Even before the Japanese discovered the flavor potential of processed free glutamic acid extracted from sea weed, the potential of freeing glutamic acid from protein using acid hydrolysis was being explored in Europe. There, crude gluten or other starting materials were hydrolyzed by heating with hydrochloric acid.(8) At the time, the method was not widely used. Today, however, there are literally thousands of products that contain MSG produced from acid hydrolyzed proteins.

When monosodium glutamate was brought to the United States in the years following World War II, it was still manufactured through extraction. By 1956, however, after considerable research to identify suitable strains of microorganisms for starting the requisite cultures, Ajinomoto Co., Inc. had succeeded in producing glutamic acid through a method of bacterial fermentation wherein bacteria (some, if not all of which are genetically modified)(10) are grown aerobically in a liquid nutrient medium. These bacteria have the ability to synthesize glutamic acid outside of their cell membranes and excrete it into the medium to accumulate there.(11) It was in or about 1957 that truly large-scale production of glutamic acid and monosodium glutamate through fermentation began.

In the U.S., regulation of food additives has its roots in the 1938 Food and Cosmetic Act. The 1958 Food Additives Amendments (Code of Federal Regulations, Title 21) changed the law to read that manufacturers must show “proof of a reasonable certainty that no harm will result from the proposed us of an additive.” The intent of the law is clear: “…to protect the public health, to prohibit the use in food of additives which have not been adequately tested to establish their safety.”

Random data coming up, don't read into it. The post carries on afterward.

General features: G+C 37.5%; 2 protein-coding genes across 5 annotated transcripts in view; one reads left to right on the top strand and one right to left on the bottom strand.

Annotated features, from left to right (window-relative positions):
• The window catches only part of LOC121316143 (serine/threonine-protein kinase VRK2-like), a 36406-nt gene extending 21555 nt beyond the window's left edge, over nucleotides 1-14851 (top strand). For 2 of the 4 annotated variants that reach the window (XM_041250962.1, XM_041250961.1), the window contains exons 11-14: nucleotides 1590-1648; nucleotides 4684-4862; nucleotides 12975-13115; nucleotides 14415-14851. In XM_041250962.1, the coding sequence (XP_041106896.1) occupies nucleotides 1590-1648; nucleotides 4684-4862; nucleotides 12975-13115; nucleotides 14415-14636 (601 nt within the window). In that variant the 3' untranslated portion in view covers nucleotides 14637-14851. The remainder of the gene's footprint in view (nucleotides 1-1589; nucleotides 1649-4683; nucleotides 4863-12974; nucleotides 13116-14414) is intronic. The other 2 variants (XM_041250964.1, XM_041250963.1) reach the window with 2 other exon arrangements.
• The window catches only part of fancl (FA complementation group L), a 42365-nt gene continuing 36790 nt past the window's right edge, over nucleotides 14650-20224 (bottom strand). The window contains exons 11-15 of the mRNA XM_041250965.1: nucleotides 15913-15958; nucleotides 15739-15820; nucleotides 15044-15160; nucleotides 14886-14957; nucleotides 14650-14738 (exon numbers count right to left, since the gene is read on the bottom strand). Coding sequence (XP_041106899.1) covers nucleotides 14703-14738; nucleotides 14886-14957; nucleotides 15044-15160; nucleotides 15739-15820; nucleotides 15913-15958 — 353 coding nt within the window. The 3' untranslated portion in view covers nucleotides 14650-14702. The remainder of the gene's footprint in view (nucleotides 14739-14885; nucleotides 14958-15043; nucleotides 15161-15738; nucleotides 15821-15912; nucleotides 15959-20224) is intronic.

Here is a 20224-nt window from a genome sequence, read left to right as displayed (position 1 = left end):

In the same year, the Delaney clause was added. The Delaney clause prohibits the use of any food additive shown to cause cancer when fed to either animals or humans.

Prior to 1958, there had been little or no comment to the FDA on the food ingredient called monosodium glutamate, so following passage of the Food Additives Amendments, monosodium glutamate was grandfathered as generally regarded as safe (GRAS). Grandfathered, yes. But never tested for safety. The safety of monosodium glutamate was not then, and has never been, established. Monosodium glutamate has never been tested for safety.

Also basic to the inappropriateness of monosodium glutamate being awarded GRAS standing, is the fact that in or about 1957 the method of producing monosodium glutamate was changed significantly. The monosodium glutamate that was grandfathered GRAS in 1958 was created by extracting glutamic acid from protein-containing ingredients. Since 1957, most of the monosodium glutamate used in the United States has been produced by bacterial fermentation, a process wherein carefully selected genetically modified bacteria secrete glutamic acid through their cell walls. *

The first published report of a reaction to monosodium glutamate in the United States appeared in 1968 when Robert Ho Man Kwok, M.D., who had emigrated from China, reported that although he never had the problem in China, about 20 minutes into a meal at certain Chinese restaurants, he suffered numbness, tingling, and tightness of the chest that lasted for approximately 2 hours.